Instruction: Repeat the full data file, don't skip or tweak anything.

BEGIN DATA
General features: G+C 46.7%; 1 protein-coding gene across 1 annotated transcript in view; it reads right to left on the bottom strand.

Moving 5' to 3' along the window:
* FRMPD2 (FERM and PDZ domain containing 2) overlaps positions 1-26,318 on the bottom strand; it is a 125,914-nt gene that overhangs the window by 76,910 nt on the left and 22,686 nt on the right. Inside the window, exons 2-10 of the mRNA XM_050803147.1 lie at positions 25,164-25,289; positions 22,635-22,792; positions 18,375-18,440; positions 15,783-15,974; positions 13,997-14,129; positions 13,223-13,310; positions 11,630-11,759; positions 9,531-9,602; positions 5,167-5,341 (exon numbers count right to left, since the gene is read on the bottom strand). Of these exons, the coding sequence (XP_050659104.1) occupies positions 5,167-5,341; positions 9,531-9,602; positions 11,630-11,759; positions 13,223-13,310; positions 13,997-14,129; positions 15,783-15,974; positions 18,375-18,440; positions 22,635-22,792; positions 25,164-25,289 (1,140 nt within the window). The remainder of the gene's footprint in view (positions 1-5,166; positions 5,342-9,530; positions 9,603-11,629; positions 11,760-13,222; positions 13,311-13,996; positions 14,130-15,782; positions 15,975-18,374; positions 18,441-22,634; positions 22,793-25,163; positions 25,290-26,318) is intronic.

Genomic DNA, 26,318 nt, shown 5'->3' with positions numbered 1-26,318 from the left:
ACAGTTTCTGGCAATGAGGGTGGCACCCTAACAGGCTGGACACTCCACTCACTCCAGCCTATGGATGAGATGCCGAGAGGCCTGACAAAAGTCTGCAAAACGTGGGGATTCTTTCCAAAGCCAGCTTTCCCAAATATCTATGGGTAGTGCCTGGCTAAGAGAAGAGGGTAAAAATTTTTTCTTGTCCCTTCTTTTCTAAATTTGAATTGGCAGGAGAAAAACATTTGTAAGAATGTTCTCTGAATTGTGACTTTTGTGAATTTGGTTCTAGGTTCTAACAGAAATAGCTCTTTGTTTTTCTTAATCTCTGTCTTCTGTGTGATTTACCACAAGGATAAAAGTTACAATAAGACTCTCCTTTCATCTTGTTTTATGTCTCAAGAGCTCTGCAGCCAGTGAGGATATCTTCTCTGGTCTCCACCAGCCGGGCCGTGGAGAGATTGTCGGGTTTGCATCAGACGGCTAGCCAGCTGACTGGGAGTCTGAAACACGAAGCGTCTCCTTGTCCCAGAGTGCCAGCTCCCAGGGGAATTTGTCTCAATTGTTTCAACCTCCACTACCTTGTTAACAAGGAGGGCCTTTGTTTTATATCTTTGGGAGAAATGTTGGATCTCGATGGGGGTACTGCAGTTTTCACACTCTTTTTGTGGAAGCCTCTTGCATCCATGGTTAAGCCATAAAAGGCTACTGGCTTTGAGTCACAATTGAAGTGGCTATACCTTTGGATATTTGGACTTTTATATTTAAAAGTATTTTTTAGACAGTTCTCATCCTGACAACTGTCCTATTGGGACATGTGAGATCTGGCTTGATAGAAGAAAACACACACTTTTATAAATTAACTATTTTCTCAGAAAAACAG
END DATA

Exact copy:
General features: G+C 46.7%; 1 protein-coding gene across 1 annotated transcript in view; it reads right to left on the bottom strand.

Moving 5' to 3' along the window:
* FRMPD2 (FERM and PDZ domain containing 2) overlaps positions 1-26,318 on the bottom strand; it is a 125,914-nt gene that overhangs the window by 76,910 nt on the left and 22,686 nt on the right. Inside the window, exons 2-10 of the mRNA XM_050803147.1 lie at positions 25,164-25,289; positions 22,635-22,792; positions 18,375-18,440; positions 15,783-15,974; positions 13,997-14,129; positions 13,223-13,310; positions 11,630-11,759; positions 9,531-9,602; positions 5,167-5,341 (exon numbers count right to left, since the gene is read on the bottom strand). Of these exons, the coding sequence (XP_050659104.1) occupies positions 5,167-5,341; positions 9,531-9,602; positions 11,630-11,759; positions 13,223-13,310; positions 13,997-14,129; positions 15,783-15,974; positions 18,375-18,440; positions 22,635-22,792; positions 25,164-25,289 (1,140 nt within the window). The remainder of the gene's footprint in view (positions 1-5,166; positions 5,342-9,530; positions 9,603-11,629; positions 11,760-13,222; positions 13,311-13,996; positions 14,130-15,782; positions 15,975-18,374; positions 18,441-22,634; positions 22,793-25,163; positions 25,290-26,318) is intronic.

Genomic DNA, 26,318 nt, shown 5'->3' with positions numbered 1-26,318 from the left:
ACAGTTTCTGGCAATGAGGGTGGCACCCTAACAGGCTGGACACTCCACTCACTCCAGCCTATGGATGAGATGCCGAGAGGCCTGACAAAAGTCTGCAAAACGTGGGGATTCTTTCCAAAGCCAGCTTTCCCAAATATCTATGGGTAGTGCCTGGCTAAGAGAAGAGGGTAAAAATTTTTTCTTGTCCCTTCTTTTCTAAATTTGAATTGGCAGGAGAAAAACATTTGTAAGAATGTTCTCTGAATTGTGACTTTTGTGAATTTGGTTCTAGGTTCTAACAGAAATAGCTCTTTGTTTTTCTTAATCTCTGTCTTCTGTGTGATTTACCACAAGGATAAAAGTTACAATAAGACTCTCCTTTCATCTTGTTTTATGTCTCAAGAGCTCTGCAGCCAGTGAGGATATCTTCTCTGGTCTCCACCAGCCGGGCCGTGGAGAGATTGTCGGGTTTGCATCAGACGGCTAGCCAGCTGACTGGGAGTCTGAAACACGAAGCGTCTCCTTGTCCCAGAGTGCCAGCTCCCAGGGGAATTTGTCTCAATTGTTTCAACCTCCACTACCTTGTTAACAAGGAGGGCCTTTGTTTTATATCTTTGGGAGAAATGTTGGATCTCGATGGGGGTACTGCAGTTTTCACACTCTTTTTGTGGAAGCCTCTTGCATCCATGGTTAAGCCATAAAAGGCTACTGGCTTTGAGTCACAATTGAAGTGGCTATACCTTTGGATATTTGGACTTTTATATTTAAAAGTATTTTTTAGACAGTTCTCATCCTGACAACTGTCCTATTGGGACATGTGAGATCTGGCTTGATAGAAGAAAACACACACTTTTATAAATTAACTATTTTCTCAGAAAAACAG